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Hypothetical Dogfight EE Lightning v Mig21

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  • Sens
    Rank 5 Registered User
    • Jan 2000
    • 12296

    #21
    Originally posted by Schorsch View Post
    The energy bleed for continuous turns of the Lightning should be in the same ballpark region.
    Two fighters at 900 km/h. One turning lift, the other right. In a few seconds both are out of reach from each other as long as none of both try to reengage and cut distance by that. Other options are, one goes vertical and the other did not follow. In a head-on engagement both have to turn in the same direction to stay close by at least. Most pilots are unable to keep sight of each other for more than a minute. In the jet-age most combats are over than at all. Just the misleading exercise behavior does give the wrong impression about jet-fighter combat.

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    • MadRat
      Rank 5 Registered User
      • Aug 2006
      • 5033

      #22
      The lightning missiles had to be cooled unlike the Atoll. You only carry so much coolant and because of the impracticalities of recycling it, it's a very finite supply. Perhaps two minutes worth per misslie.

      I think guns decides it.
      Go Huskers!

      Comment

      • Sens
        Rank 5 Registered User
        • Jan 2000
        • 12296

        #23
        Originally posted by MadRat View Post
        The lightning missiles had to be cooled unlike the Atoll. You only carry so much coolant and because of the impracticalities of recycling it, it's a very finite supply. Perhaps two minutes worth per misslie.

        I think guns decides it.
        Jet-fighter air combats do hardly last more than two minutes at all. A lost fire opportunity or a tactical surprise can not be regained most of the time.
        To get sight of each other the ground-control has to alert you and vector you to the opponent detected on the radar. The highest air-aces in the IDF-AF are not pilots but ground controller. Often pilots noch longer fit to fly a fighter.

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        • noble
          Rank 5 Registered User
          • Mar 2006
          • 103

          #24
          I alway hear mig-21 had bad rear visibility. not just here in this form, but a lot of the sources. Mirage, Phantom, f-5E, f-8.....and many others upon F-14 had bad rear views, but that rarely mentioned in articles or literatures.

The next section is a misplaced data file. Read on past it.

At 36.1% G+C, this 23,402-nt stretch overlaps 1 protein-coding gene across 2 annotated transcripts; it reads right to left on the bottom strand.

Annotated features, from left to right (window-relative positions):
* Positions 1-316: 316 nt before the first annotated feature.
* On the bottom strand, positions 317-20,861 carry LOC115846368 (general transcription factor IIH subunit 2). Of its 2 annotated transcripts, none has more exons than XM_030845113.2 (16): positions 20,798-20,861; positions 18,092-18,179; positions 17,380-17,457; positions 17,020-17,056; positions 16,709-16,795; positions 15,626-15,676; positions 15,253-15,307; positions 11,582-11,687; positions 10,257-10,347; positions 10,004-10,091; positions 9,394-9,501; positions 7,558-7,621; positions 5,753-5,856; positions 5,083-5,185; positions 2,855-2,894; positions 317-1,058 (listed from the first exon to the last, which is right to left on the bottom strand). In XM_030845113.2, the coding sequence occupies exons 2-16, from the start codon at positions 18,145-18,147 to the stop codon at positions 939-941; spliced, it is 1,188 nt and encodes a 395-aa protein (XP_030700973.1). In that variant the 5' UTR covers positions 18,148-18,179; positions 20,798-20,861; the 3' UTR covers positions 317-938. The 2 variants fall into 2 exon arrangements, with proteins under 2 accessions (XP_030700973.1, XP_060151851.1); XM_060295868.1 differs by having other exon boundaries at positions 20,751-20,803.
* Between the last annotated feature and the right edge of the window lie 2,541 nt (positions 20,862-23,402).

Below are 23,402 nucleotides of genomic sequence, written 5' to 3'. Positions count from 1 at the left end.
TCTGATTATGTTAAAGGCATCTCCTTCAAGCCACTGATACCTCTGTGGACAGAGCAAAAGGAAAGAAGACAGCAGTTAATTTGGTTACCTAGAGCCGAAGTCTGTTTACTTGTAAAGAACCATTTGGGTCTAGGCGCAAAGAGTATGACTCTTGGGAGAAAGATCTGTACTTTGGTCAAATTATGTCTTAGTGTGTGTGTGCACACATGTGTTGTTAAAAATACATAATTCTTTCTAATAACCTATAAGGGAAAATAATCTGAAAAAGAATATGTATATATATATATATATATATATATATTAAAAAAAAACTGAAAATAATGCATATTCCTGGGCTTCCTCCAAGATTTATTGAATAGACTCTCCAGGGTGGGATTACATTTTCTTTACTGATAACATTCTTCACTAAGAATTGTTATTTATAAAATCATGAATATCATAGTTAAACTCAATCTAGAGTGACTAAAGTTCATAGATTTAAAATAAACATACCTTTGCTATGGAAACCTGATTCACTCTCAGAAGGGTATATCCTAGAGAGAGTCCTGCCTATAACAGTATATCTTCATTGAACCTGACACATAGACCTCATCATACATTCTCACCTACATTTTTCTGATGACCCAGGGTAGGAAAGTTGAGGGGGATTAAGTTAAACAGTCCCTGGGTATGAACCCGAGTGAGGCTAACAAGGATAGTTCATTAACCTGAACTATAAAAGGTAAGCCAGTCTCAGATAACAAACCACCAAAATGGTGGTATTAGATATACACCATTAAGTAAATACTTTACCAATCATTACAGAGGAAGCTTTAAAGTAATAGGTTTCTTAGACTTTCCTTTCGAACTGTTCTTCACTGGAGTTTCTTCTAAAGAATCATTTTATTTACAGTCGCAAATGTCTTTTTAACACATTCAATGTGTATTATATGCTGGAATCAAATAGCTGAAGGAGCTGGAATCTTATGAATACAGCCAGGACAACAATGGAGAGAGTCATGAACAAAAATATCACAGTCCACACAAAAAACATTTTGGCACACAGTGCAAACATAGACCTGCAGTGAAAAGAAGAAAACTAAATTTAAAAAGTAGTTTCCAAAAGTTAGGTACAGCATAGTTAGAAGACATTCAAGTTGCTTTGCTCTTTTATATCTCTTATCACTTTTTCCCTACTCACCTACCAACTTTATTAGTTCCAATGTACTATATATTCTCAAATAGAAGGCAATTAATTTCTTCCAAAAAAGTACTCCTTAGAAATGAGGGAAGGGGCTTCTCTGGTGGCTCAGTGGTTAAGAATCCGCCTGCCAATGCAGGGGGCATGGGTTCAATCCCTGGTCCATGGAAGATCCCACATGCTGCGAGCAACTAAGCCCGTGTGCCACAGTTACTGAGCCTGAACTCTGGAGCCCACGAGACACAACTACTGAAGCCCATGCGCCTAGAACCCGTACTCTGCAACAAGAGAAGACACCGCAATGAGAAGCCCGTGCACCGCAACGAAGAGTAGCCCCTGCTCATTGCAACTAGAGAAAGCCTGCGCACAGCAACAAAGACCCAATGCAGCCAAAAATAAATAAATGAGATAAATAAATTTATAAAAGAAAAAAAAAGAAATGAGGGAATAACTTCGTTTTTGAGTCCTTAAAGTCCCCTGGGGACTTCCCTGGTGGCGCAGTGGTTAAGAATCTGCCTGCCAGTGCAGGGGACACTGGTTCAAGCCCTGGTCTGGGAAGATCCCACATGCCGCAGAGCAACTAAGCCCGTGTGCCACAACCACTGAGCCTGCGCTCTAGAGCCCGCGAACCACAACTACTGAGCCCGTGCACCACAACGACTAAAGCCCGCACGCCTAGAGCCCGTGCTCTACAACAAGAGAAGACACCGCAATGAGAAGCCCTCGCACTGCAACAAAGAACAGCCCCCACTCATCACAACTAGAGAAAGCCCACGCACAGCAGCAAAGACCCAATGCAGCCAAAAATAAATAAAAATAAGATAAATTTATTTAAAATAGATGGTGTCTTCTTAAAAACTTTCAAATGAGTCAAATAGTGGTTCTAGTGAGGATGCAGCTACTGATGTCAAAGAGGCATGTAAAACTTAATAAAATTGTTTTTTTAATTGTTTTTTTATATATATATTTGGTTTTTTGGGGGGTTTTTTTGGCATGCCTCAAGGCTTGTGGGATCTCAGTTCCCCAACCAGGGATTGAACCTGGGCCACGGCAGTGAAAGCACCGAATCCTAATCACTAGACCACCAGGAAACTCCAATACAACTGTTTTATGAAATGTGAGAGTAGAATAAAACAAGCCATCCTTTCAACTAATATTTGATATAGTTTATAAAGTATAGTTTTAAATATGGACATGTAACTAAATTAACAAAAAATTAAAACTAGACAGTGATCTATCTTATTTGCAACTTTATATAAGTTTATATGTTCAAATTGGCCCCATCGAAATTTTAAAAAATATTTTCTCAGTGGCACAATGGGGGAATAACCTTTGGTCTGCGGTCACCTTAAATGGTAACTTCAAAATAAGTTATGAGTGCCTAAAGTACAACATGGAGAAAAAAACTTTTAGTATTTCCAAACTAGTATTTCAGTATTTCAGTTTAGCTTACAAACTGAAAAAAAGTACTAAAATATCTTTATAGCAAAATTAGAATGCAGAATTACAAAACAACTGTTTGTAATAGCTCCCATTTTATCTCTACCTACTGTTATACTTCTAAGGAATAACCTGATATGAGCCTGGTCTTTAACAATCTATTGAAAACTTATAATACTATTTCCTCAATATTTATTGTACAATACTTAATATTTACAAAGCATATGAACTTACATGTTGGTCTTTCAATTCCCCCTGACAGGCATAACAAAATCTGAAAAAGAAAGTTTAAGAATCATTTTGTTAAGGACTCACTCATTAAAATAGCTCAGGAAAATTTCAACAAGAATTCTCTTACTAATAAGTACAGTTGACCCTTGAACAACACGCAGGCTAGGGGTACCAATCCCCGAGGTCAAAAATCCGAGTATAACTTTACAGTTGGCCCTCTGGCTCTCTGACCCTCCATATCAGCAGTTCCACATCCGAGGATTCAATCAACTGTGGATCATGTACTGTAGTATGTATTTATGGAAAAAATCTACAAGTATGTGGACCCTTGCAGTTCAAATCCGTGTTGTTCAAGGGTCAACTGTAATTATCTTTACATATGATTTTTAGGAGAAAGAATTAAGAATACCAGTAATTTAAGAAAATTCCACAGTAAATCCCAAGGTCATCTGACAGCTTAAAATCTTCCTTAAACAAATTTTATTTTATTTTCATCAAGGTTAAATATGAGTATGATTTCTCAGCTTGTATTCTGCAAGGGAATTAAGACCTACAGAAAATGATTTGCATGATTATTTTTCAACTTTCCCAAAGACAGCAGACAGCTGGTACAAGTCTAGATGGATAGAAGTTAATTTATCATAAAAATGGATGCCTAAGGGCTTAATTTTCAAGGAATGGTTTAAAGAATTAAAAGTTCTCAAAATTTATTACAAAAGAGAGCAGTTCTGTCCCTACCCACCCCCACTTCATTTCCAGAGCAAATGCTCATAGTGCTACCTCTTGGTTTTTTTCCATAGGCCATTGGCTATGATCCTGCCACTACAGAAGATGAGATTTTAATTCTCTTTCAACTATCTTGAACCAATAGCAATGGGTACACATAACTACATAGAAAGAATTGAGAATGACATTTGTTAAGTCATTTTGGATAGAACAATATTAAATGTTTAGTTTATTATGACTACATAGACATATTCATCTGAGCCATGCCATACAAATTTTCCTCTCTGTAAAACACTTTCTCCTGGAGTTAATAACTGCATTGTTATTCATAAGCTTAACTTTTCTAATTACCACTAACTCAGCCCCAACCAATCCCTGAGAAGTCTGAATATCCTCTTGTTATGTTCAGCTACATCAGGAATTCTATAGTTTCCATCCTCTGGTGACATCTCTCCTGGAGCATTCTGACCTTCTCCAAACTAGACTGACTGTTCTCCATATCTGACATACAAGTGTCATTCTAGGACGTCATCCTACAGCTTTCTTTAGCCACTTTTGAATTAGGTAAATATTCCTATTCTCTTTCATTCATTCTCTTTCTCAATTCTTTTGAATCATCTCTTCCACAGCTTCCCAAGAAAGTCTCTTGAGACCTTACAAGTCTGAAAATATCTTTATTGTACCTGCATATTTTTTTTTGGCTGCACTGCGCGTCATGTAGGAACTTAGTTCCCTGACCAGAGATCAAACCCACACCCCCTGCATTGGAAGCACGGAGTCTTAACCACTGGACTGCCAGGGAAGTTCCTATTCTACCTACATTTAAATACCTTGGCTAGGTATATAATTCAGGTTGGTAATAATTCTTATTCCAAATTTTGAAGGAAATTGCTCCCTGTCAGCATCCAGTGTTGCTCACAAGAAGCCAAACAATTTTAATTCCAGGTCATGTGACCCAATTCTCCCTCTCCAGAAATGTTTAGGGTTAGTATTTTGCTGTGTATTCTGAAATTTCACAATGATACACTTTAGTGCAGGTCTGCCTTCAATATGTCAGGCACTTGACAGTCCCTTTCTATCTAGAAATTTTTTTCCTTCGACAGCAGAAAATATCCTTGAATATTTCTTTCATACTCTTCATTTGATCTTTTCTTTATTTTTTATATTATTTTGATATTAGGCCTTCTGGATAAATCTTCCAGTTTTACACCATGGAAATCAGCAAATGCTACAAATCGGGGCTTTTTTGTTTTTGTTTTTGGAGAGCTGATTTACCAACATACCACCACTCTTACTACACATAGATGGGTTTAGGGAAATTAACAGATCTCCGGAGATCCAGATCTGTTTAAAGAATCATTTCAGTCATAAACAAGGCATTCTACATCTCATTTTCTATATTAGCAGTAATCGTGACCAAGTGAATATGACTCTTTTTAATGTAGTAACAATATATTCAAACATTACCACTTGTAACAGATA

At least mig-21 has perscope mirrior. If approach from the rear and below, even an F-16 pilot can't see an enemy coming.
          anyway, how importance was rear visibility in air combat during the 60s and 70s?

          Comment

          • lothar
            Rank 5 Registered User
            • Aug 2007
            • 59

            #25
            Rear visibility

            Code:
            anyway, how importance was rear visibility in air combat during the 60s and 70s?
            VERY!!

            Comment

            • F/A-18RN
              Rank 5 Registered User
              • May 2005
              • 256

              #26
              Is there a website out there already that lets you compare how a particular dogfight might turn out based on an analysis of statistics and performance figures for various aircraft?

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              • Sens
                Rank 5 Registered User
                • Jan 2000
                • 12296

                #27
                Originally posted by F/A-18RN View Post
                Is there a website out there already that lets you compare how a particular dogfight might turn out based on an analysis of statistics and performance figures for various aircraft?
                No, and for good reasons.
                Just a single example about that. Create an artificial dogfight in horizontal turning between a Zero-fighter against every available mono-plane fighter during WW2 and the winner is the Zero-fighter. All that based on the related performance figure.
                A more realistic example will be a dogfight between a Zero-fighter and a Wildcat.
                The Zero-fighter will win in 1 versus 1 engagements, when both pilots will stick to the same rules. In multiple engagements the results will differ, because the Wildcat pilots can compensate some performance shortages by a tactical behavior related to mutual support. Under such circumstances a Zero-fighter has still some performance advantages, when the few ones on the Wildcat-side did prevent the Wildcat to be outclassed in such a fight.
                Still better chances for the Zero-fighter pilots in general, when the related tactical advantages could be utilized.
                If a fighter can make use of some advantages does depent on the circumstances at first. At the easter front during WW2 all the IL-2 or Stuka f.e. did operate at lower heighst as the related fighters were forced to do.